Forget about graduation ceremonies, graduation parties, that final bonding trip abroad with your girls or pals. It’s a bummer for the class of 2020 — the students graduating this year — won’t experience any of these things, but they feel unimportant next to your friends and family coming through this crisis healthy and safe.
Most of my students are focused right now on preparing for their final May exams. Some of them are reluctantly studying and find it difficult to concentrate. Others are glad there is something to work on, especially when you are stuck in a tiny room in student accommodation on a ghost campus. Reluctant or eager, everyone studies hard, because we’ve told them over and over again for three years that their final year really counts. They must get that first-class degree, otherwise their career will take the scenic route right-away. Be in no doubt — the class of 2020 studies hard and they don’t worry about ceremonies, parties and trips, but they do worry about whether it even matters. With the economy on halt, will there even be any jobs they can apply to? Three years of work and a mountain of student debt — has it been all for nothing? Has the future been cancelled?
As numerous studies have shown for the last economic crisis, graduating into a recession not only means struggling to find your first job and living a couple of more years with your parents. No, it means years and years of insecure jobs with zero wage growth for most graduates. For a significant number it means being left behind permanently: If you never get the opportunity to learn on the job, your skills and knowledge grow stale, and you are part of a lost generation.
This generation doesn’t want to grow stale and they don’t want to be lost — they want to bounce back.
The economy may take a while to recover, but this does not need to be lost time for young people. Graduates are keen to contribute in whatever way they can. If there is not enough opportunity to employ them, they are keen to use the time to upskill themselves further in the meantime. We have taught this generation to take charge of their own learning, we just need to give them the means to do so.
That’s why we are lauching the #shareyourtraining #classof2020 appeal.
We are calling on businesses big and small to share with the class of 2020 learning and development materials you use inside your company. So students can skill up and be ready for their job when the economy bounces back.
If you are a big graduate employer, we are appealing to you to share with ALL students some of the training materials only a small number of select graduates will typically receive as part of your graduate scheme. If you are small and medium sized company, share your training materials, or put a short business or technical challenge together students can work through in their own time.
Students will be able to access all learning and training materials via a free online learning platform, and earn digital badges with their university or your company.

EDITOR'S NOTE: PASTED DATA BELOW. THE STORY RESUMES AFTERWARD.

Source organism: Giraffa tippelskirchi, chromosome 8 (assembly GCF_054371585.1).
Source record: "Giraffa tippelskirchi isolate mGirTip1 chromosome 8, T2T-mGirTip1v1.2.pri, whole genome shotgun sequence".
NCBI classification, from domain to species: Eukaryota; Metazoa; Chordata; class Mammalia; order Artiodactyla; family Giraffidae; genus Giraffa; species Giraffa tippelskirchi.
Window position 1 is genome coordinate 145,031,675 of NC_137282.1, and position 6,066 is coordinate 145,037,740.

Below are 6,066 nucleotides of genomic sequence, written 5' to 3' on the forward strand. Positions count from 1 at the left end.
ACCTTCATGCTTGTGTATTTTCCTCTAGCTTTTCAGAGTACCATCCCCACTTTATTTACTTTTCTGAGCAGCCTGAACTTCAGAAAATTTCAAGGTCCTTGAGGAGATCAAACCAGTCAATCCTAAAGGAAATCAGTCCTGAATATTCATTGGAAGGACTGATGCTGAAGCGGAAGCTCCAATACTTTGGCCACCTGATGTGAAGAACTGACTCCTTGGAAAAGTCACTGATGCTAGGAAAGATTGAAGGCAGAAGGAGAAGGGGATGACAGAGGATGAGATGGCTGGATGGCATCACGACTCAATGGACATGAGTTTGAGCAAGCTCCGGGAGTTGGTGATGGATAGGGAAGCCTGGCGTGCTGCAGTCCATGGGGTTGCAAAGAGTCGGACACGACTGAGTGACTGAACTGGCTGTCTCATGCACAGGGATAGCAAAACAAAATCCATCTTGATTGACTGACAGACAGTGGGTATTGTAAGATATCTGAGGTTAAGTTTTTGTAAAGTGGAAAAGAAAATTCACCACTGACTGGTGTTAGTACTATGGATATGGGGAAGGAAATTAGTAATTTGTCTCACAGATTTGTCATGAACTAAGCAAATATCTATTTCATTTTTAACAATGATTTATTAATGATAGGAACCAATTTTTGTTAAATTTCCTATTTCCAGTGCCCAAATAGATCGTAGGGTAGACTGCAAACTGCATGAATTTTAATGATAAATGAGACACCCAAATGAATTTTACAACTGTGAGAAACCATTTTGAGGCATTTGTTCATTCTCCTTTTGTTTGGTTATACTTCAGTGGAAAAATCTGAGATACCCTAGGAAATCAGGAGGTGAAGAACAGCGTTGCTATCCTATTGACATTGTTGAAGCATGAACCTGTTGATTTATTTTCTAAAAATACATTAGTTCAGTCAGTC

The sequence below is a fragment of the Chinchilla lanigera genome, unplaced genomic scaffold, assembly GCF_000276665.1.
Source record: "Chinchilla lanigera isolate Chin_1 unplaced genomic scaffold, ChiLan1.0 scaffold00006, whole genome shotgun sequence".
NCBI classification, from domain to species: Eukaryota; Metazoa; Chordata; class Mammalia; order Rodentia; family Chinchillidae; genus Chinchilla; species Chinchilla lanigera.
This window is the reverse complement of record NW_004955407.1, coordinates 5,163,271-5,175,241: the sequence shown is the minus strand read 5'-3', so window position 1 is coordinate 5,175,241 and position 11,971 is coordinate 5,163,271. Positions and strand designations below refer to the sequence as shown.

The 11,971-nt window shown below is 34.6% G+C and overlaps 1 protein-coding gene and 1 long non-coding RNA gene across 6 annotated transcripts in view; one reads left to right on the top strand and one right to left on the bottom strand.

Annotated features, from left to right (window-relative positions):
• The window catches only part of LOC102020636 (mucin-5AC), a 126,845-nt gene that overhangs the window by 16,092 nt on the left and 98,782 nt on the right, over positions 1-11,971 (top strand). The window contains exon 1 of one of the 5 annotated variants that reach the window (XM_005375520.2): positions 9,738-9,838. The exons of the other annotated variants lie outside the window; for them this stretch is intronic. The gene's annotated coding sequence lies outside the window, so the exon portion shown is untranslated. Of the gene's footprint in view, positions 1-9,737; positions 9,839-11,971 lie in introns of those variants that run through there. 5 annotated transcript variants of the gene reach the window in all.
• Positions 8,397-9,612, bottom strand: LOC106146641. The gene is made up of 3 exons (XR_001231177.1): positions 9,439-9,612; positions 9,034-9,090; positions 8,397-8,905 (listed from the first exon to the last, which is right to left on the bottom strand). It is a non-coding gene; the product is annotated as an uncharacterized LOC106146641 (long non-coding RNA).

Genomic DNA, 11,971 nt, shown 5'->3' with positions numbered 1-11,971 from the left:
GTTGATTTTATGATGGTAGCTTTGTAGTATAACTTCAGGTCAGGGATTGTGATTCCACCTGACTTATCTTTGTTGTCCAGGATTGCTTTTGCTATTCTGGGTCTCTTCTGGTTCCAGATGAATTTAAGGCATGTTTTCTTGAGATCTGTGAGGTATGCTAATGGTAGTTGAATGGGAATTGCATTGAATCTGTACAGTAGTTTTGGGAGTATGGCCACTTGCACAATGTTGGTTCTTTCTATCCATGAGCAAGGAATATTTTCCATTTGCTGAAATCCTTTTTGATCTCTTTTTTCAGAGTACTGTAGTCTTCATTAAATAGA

The platform will be made available to students in colleges and graduate across the UK through their institutions, and in partnership with career, employability and alumni services.
Why should you get involved in this initiative? You should get involved because doing good, is good for your company. Supporting the class of 2020 will raise the profile of your company with this company, for their lifetime. It will position your employer brand as a company that cares about learning and development, as a company where learning matter. But while raising your employer brand matters, the most important reason why should get involved is because your company believes in increasing opportunity for everyone, at a difficult time. Let’s give the class of 2020 2020 the best opportunity we can. Let’s tell young people we’re going to bounce back and we will need you. Let’s tell everyone that the future has not been cancelled.
Norbert Morawetz is Associate Prof. in Entrepreneurship and Entrepreneurial Learning at Henley Business School, and Founder of Potential.ly, a skills and professional development platform for students and universities
Lisa B. Kahn, The long-term labor market consequences of graduating from college in a bad economy, Labour Economics, Volume 17, Issue 2, 2010. https://www.sciencedirect.com/science/article/abs/pii/S0927537109001018
Resolution Foundation, Cross countries: international comparisons of intergenerational trends, 19 February 2018 https://www.resolutionfoundation.org/publications/cross-countries-international-comparisons-of-intergenerational-trends/
Annie Lowrey, The Next Recession Will Destroy Millennials, 26 August 2019, The Atlantic. https://www.theatlantic.com/ideas/archive/2019/08/millennials-are-screwed-recession/596728/
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